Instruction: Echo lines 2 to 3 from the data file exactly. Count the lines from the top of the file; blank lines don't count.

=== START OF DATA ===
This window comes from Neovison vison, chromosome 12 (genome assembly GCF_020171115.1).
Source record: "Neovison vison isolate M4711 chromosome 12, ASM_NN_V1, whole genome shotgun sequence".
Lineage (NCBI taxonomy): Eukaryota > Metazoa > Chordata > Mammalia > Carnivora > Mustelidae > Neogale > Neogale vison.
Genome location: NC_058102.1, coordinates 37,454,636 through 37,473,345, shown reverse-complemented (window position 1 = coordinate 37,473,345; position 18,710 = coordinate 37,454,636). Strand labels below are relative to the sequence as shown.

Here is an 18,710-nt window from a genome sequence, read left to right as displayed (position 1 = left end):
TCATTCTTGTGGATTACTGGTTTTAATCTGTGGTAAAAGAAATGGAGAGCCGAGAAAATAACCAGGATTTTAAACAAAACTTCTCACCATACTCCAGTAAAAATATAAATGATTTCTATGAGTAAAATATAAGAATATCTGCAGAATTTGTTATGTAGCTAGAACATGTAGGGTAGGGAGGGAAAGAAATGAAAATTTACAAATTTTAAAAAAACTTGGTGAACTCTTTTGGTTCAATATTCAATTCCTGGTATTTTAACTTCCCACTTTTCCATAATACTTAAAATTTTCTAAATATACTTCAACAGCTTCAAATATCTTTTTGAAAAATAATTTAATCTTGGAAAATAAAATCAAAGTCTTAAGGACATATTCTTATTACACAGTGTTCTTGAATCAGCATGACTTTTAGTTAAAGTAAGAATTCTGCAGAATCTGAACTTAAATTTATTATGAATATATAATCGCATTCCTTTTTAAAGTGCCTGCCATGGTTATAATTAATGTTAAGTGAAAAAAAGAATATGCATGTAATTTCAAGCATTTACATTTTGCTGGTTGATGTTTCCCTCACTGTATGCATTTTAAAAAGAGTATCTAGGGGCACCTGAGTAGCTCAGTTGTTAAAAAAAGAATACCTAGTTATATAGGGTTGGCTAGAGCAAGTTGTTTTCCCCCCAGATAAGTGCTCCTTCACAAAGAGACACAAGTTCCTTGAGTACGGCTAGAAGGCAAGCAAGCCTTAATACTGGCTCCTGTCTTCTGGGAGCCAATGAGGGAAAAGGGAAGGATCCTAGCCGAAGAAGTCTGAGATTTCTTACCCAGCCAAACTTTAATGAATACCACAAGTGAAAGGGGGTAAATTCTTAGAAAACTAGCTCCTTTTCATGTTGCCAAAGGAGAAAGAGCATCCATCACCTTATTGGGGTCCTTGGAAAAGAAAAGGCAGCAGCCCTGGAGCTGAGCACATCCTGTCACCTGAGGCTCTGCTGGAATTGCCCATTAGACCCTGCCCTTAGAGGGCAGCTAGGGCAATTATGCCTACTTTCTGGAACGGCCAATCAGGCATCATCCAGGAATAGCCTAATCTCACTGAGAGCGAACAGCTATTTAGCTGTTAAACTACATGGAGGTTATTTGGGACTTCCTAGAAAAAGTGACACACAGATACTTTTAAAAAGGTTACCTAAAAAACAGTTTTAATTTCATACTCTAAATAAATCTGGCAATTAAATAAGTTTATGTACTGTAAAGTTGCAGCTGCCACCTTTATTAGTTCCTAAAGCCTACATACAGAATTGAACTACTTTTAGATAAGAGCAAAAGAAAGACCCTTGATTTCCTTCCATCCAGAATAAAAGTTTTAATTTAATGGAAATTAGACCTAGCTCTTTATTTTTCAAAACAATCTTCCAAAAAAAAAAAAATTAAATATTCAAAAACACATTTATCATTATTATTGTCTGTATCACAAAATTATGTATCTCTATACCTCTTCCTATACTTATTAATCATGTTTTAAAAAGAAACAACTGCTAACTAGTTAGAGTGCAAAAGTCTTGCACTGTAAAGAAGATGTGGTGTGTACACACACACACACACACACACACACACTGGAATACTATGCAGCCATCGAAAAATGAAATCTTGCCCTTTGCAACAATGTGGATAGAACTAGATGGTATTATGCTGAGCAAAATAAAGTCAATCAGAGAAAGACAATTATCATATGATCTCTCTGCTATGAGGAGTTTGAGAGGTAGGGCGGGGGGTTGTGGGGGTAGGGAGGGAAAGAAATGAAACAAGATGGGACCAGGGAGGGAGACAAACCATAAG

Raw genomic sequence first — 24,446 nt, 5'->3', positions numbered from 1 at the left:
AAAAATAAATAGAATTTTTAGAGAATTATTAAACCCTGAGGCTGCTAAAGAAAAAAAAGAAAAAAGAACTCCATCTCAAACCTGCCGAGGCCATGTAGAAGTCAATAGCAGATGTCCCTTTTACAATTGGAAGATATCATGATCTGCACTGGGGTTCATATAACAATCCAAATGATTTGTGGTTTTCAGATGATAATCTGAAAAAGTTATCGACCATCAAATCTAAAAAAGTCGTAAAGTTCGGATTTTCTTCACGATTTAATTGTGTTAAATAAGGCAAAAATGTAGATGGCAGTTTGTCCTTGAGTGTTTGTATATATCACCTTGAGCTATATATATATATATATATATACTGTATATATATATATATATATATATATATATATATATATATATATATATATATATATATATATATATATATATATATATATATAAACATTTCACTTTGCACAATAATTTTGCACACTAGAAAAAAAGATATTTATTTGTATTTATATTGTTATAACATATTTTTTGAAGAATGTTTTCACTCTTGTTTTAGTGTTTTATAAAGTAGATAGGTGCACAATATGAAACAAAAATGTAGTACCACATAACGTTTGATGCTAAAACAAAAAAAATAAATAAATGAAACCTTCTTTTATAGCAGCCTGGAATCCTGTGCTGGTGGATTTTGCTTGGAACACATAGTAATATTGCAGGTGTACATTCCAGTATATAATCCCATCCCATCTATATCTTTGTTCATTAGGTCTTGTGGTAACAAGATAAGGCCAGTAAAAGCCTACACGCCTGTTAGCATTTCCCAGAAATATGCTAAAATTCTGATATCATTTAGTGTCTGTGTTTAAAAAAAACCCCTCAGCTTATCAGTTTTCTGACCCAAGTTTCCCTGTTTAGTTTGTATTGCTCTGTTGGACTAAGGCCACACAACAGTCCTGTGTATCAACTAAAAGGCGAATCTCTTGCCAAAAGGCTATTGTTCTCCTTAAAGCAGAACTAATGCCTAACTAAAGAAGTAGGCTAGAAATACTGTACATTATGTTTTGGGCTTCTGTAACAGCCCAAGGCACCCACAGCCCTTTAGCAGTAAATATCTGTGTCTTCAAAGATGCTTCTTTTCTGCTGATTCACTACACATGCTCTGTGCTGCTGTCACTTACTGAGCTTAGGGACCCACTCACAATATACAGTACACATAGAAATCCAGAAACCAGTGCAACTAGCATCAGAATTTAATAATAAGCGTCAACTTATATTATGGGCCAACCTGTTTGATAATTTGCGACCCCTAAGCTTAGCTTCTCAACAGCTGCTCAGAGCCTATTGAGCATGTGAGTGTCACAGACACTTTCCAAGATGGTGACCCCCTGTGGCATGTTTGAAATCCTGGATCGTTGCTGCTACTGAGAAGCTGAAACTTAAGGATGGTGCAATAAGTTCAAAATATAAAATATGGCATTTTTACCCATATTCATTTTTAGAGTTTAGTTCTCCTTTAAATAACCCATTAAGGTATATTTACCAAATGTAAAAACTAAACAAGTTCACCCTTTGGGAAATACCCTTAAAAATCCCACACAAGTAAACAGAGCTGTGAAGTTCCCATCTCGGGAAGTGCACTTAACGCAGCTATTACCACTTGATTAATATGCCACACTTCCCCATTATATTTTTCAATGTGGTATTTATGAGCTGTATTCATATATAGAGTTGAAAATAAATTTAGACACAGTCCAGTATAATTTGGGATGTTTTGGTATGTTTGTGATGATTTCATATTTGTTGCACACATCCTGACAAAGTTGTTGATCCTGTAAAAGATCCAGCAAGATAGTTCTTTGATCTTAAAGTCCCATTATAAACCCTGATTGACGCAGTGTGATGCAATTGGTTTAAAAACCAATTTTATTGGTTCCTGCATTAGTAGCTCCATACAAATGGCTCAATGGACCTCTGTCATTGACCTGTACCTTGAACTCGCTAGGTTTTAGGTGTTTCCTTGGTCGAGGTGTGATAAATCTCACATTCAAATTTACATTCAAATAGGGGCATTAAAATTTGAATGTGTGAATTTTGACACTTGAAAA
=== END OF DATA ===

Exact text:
Source record: "Neovison vison isolate M4711 chromosome 12, ASM_NN_V1, whole genome shotgun sequence".
Lineage (NCBI taxonomy): Eukaryota > Metazoa > Chordata > Mammalia > Carnivora > Mustelidae > Neogale > Neogale vison.